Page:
Growing up I had no idea that video games were viewed as a ‘boy thing’. I was surrounded by girls that played video games – from my sister who would physically fight me or my brother for time on the the home Amiga 500, to girls at school who would trade the latest pirated games with their friends. Now perhaps its the innocence of youth or my ignorance around gender roles, but games to me were always something everyone of my age group loved. I lost to as many girls at Street Fighter II as I did boys at the local arcade, and my sister had as many high scores on Pinball Dreams and Pinball Fantasies as I did. I now have a fiancée that plays as many if not more games than me. So it came as a bit of a shock once the world was opened up at the onset of the internet, that they were exclusively the realm of boys and men. It’s also a shame that we inadvertently perpetuate that perception.
Lucius wrote an incredible piece titled Why We Need Women In Video Games which discusses the very real issues of both the representation of females in videogames, and the lack of women making them. If you haven’t read it I encourage you to do so. There was also a discussion of the representation of women in video games journalism on the DLC podcast. Both of those are serious issues that we as a community, and the wider industry, need to address. But this innate sexism starts at home and the way we talk about females playing video games has a serious impact on how the wider community views them. They are more than just “wives and girlfriends” in need of a “girlfriend mode”.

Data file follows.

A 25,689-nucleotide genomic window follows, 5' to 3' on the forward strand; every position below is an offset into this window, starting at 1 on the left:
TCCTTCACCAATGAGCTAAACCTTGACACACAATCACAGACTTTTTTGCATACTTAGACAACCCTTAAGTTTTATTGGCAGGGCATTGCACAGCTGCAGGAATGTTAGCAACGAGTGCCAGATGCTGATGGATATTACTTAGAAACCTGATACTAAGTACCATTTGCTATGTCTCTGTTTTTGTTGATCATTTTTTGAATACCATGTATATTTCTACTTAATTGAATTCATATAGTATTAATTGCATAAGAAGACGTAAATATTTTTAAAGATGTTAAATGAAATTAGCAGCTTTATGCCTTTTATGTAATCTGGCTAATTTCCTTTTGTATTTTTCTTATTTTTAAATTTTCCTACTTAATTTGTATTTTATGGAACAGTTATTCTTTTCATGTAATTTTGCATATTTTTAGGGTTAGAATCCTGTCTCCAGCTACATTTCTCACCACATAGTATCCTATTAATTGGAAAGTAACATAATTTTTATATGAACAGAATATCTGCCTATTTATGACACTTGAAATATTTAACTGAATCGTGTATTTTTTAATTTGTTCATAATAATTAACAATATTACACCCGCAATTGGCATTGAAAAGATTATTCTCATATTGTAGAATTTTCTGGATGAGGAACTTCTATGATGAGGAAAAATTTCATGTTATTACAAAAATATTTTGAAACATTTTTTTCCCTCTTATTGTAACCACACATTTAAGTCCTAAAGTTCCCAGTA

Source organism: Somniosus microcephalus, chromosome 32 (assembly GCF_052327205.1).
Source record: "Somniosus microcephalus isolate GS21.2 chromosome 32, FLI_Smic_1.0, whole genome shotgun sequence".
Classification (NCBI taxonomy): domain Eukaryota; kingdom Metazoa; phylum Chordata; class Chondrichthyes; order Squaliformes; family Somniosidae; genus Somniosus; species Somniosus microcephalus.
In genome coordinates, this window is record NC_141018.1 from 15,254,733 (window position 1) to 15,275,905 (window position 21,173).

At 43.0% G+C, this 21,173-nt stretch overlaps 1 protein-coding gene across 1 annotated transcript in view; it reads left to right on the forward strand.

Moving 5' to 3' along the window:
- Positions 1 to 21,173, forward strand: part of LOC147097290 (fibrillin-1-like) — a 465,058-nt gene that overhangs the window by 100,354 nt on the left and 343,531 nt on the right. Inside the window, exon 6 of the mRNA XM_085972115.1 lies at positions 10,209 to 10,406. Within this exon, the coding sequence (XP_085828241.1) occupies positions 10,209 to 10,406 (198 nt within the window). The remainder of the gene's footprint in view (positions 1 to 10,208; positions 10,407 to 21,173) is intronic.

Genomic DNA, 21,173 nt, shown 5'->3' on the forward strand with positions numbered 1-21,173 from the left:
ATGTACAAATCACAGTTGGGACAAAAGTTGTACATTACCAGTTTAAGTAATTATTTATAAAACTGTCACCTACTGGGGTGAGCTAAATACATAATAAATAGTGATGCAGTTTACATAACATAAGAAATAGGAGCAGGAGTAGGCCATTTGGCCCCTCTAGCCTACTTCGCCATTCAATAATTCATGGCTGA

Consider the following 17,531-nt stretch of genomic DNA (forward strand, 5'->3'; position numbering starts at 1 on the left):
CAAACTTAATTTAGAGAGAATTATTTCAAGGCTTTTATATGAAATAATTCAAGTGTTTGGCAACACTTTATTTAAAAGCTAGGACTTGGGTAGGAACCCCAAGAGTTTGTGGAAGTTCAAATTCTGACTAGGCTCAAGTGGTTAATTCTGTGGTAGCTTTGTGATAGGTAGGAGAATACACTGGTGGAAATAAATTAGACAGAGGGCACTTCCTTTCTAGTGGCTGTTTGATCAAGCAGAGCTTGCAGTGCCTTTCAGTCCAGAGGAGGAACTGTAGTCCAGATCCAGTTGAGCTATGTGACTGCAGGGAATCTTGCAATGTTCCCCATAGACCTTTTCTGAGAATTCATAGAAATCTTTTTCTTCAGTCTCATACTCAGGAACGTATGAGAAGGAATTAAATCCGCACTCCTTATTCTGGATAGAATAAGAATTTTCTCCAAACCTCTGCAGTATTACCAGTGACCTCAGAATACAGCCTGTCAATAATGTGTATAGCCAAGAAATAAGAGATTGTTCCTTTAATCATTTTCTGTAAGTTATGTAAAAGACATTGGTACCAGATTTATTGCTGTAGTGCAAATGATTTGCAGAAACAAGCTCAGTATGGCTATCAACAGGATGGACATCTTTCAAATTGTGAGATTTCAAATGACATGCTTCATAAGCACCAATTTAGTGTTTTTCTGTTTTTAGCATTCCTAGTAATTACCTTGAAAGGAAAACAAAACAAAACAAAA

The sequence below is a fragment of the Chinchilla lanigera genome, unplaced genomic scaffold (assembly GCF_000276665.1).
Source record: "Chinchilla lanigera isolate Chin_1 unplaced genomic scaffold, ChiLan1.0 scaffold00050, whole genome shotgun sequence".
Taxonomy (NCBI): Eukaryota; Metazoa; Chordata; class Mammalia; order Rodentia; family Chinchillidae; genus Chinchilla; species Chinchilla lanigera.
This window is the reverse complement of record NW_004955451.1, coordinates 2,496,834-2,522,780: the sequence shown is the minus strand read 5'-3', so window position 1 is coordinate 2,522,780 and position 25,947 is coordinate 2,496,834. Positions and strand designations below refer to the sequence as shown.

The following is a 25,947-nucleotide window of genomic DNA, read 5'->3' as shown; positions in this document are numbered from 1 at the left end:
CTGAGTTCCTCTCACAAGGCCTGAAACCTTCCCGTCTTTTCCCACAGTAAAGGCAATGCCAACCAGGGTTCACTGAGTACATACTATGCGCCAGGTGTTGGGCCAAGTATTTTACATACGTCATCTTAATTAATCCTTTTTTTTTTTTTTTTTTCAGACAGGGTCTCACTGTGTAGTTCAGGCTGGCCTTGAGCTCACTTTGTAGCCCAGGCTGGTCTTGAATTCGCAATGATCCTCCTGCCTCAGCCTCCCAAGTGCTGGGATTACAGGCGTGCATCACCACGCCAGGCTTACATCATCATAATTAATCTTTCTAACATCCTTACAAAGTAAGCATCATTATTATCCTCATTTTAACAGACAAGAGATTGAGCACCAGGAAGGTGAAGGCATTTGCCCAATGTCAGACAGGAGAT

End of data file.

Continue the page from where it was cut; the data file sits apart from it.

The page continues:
You see the treatment of women by commentators is that of bystanders that have an inherent ignorance about the hobby. “She just walked into the room and said ‘what ARE you playing’ before going to cook dinner”. It is the equivalent of a 1950’s view of women that just wouldn’t be accepted in any other industry. They may as well “Move along dear and put the baby to bed”.
It’s a problem that the video game industry is one that is dominated by a western male voice, but the bigger problem is that the collective “we” lock women out of the industry by pushing an old-fashioned stereotype – worse still – one that from my experience was never true. When the games media talk about casual gamers, easy modes and accessibility, they’re talking about, amongst other groups, women. It’s a narrative about women in the gaming community as second-class citizens – as laypeople – the begins at home.
But there are plenty of women who love games and love talking about games. At home without my fiancée I wouldn’t have played Mass Effect. I wouldn’t have played Dragon Age. I would have never even played The Legend of Zelda: The Ocarina of Time. While the mainstream may struggle to either attract, retain, or perhaps boost the profile of women as intelligent and knowledgeable members of the video game community, beneath the surface is a plethora of intelligent and insightful women who love to play games and love to share their views and opinions (the Very Very Gaming Show is a good example). So while the mainstream gaming sites’ voice may continue to grow via carbon copies of themselves (as articulated by Samantha Allen), as consumers of the media, we have a say in how women are treated in the industry into the future. We can change the narrative by promoting women as active and equal members of our community – as people who know as much if not more than us. Just as the sexism starts at home, we can end it the same way.
Oh and speaking of gender roles and stereotypes and how ridiculous they are – I owned a Barbie as a young boy and I turned out fine.